n April 2018, the right-wing One America News Network (OAN) interviewed California State Assembly member Travis Allen, who is running for governor as a Republican, about Assembly Bill 2943, a proposed law currently before state legislators.

The bill relates to “gay conversion therapy,” but according to Allen and “Tipping Point” host Liz Wheeler, it would effectively ban the sale of Christian books, including the Bible.

You can read the entire exchange at the Snopes link. Note that it was the right wing media employee who suggested to Allen that the bill in question would ban the Bible, and then Allen happily went along with the talking point. This seems to be the new republican campaign paradigm: run for office and let the right wing billionaire funded media tell you why you’re running and what to say. Rupert Murdoch perfected it, but others like Sinclair and One America (sic) News Network are buying in.

Rhetoric like this does more than energize a fearful and resentful base, it gets gay people beaten on the streets and it gets us killed. Which is more than okay with the people funding and promoting people like Allen. Laws like the one in California banning conversion therapy on minors are sweeping through the nation because gay people have a voice now in the public sphere, and we’re telling our stories…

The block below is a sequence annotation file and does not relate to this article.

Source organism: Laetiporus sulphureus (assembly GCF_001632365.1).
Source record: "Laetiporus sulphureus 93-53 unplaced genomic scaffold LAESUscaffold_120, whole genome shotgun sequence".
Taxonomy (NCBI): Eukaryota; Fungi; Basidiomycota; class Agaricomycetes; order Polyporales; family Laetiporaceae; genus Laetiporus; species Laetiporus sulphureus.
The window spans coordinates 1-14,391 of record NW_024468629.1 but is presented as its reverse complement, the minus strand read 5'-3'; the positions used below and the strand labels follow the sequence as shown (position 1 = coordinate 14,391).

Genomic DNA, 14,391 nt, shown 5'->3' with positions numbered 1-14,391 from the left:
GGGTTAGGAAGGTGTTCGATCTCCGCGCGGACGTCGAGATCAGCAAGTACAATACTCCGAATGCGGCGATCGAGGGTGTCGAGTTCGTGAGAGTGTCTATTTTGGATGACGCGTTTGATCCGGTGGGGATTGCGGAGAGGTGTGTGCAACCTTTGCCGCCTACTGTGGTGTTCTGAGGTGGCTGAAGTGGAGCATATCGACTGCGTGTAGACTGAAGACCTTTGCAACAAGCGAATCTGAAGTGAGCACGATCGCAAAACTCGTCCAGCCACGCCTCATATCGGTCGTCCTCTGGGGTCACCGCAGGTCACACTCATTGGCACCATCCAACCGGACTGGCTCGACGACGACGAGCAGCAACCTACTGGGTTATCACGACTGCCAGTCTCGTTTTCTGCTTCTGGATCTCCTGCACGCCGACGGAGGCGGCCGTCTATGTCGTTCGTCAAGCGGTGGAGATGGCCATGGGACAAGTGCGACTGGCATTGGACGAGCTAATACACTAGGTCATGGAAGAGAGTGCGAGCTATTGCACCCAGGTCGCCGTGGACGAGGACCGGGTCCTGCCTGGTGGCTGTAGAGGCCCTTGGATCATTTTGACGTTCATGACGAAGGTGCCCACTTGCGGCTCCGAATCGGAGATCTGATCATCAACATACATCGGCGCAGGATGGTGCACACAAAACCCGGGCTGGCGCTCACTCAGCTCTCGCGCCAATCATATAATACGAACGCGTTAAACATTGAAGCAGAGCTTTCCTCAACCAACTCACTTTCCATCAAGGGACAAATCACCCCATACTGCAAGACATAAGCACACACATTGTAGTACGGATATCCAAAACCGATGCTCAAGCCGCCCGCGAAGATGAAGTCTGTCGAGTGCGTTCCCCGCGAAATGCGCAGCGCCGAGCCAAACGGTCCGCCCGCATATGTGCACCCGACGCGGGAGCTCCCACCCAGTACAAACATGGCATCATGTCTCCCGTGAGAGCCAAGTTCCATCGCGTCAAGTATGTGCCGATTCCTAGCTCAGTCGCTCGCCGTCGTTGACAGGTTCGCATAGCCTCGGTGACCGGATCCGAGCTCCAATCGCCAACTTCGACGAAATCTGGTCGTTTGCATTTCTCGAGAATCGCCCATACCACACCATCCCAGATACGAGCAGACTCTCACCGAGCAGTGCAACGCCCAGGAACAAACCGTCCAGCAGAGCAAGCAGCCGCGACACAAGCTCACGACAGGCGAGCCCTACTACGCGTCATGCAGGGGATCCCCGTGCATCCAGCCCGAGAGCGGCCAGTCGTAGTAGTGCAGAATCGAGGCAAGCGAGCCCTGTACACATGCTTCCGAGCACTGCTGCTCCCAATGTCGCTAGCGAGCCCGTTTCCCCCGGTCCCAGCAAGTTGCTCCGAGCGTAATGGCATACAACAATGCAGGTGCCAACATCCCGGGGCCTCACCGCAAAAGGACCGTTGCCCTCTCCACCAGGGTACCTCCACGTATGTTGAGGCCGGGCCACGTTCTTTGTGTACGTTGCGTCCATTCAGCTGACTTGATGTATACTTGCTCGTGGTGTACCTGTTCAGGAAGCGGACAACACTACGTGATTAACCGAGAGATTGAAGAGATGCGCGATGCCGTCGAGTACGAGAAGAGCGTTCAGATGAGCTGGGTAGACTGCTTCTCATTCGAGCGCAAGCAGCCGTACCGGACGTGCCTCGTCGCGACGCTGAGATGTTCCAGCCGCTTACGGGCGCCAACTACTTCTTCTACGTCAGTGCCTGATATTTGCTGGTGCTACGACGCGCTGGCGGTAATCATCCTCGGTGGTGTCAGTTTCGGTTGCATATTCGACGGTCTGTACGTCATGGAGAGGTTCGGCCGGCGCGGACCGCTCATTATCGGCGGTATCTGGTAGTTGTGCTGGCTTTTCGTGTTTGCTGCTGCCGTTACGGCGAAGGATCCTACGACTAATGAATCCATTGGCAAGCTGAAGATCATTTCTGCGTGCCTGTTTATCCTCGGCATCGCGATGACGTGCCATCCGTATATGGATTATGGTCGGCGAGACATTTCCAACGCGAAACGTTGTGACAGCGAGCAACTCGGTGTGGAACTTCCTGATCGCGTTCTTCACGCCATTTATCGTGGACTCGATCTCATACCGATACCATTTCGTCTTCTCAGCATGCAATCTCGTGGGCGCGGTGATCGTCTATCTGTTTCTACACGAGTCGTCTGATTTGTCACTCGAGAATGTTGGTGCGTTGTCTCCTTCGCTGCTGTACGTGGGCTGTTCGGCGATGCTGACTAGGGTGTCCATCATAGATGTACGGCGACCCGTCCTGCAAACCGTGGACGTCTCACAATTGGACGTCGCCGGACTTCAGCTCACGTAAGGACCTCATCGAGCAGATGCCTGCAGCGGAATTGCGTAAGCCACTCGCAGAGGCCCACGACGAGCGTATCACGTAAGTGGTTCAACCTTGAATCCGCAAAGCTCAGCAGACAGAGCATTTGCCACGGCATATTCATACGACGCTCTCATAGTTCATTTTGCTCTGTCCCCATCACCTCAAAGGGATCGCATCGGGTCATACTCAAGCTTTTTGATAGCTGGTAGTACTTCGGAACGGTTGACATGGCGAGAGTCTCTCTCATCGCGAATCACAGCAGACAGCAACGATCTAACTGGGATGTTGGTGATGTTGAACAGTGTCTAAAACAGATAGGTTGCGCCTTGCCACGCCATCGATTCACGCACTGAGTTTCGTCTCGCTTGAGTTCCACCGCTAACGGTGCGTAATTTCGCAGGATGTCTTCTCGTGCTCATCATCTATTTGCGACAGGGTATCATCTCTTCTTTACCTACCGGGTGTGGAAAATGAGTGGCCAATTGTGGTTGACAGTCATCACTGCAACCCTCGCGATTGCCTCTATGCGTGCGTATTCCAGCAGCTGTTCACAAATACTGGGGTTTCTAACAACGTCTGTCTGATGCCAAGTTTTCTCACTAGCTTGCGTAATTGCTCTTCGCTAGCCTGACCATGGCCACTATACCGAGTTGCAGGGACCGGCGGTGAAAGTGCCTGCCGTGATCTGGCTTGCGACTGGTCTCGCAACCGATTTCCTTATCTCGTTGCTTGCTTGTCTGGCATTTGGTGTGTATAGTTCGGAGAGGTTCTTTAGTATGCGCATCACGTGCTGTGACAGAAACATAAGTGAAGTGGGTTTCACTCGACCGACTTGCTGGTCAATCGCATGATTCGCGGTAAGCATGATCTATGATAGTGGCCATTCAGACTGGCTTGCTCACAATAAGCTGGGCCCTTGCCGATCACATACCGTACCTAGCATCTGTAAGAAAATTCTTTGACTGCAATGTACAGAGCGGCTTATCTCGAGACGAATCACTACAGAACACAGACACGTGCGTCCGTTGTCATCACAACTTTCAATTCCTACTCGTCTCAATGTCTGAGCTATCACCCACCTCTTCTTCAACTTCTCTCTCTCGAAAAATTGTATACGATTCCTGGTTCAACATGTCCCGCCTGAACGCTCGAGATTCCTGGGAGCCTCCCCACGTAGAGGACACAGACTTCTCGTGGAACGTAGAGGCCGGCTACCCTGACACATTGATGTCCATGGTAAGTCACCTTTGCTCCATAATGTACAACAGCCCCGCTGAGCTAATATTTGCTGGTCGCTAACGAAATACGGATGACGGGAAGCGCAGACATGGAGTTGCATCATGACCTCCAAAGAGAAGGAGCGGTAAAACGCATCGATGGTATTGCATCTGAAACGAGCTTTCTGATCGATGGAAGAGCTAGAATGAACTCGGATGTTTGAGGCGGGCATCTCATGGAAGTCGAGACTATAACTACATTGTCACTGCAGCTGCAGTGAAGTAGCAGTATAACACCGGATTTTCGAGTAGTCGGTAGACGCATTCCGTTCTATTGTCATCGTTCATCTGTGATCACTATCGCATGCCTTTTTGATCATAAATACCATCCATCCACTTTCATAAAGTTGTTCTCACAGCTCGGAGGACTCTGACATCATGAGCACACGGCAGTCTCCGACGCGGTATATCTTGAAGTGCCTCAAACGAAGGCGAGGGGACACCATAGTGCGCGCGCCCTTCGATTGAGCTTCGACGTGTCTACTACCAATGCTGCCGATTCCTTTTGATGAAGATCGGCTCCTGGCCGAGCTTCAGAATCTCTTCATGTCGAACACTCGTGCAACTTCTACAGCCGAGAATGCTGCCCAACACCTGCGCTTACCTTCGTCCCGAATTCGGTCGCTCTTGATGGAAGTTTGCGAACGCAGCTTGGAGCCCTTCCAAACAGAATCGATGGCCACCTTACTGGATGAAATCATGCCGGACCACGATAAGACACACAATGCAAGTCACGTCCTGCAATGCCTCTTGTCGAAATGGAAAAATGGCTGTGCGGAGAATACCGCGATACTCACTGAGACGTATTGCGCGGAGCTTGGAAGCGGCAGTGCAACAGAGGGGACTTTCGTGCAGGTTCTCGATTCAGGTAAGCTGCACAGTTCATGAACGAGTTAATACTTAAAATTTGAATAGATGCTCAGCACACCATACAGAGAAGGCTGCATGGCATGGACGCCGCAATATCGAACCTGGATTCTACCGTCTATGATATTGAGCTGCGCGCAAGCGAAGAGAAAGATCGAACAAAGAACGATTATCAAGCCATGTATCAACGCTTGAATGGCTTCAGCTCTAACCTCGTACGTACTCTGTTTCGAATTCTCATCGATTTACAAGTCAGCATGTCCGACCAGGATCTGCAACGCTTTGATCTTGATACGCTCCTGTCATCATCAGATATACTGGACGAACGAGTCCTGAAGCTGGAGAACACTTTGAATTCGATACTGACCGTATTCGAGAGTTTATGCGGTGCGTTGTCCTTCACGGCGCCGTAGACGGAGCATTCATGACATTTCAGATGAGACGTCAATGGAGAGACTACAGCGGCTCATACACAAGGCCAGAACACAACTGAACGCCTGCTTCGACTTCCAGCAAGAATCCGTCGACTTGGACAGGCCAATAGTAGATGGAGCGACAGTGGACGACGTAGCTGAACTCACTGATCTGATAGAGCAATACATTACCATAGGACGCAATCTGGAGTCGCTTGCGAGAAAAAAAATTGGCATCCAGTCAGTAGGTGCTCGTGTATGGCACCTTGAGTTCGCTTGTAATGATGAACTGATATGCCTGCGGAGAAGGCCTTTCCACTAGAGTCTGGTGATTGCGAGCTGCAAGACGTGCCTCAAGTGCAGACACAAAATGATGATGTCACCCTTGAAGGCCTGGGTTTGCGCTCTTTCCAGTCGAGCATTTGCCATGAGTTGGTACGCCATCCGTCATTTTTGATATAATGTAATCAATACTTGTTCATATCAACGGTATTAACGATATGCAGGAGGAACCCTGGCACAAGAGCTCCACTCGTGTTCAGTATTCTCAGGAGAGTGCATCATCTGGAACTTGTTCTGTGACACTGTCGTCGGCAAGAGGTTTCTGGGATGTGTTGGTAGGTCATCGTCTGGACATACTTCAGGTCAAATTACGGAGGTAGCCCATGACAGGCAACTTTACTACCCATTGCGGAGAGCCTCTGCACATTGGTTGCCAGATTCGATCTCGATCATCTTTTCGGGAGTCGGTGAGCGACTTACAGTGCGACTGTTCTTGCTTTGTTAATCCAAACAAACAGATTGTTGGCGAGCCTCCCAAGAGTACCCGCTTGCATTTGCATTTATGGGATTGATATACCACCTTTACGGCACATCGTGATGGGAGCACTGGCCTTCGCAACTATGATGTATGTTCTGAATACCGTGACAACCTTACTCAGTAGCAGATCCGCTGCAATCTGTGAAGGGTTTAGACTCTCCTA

Gay conversion therapy survivors share painful legacy of ‘ex-gay’ treatments

“It’s wrong… it’s totally unacceptable. I’m an example of the enormous damage that it can do to people.”

That was Ron Smith’s reaction to Health Minister Greg Hunt’s refusal to condemn a controversial plan by a section of Victoria’s Liberal Party to debate gay conversion therapy.

The 71-year-old former Baptist minister is a survivor of electroshock therapy, a now discredited practice once believed to rid patients of their same-sex attraction.

“They … put a wiring on my private parts that measured temperature changes, and showed me about a thousand pictures of men and a thousand pictures of women over about a 10-day period,” Mr Smith recalls.

“When my body temperature rose when I saw the guys, which is natural for me, they delivered high voltages of electricity through wires that were attached to punish me for being gay and try to make me straight.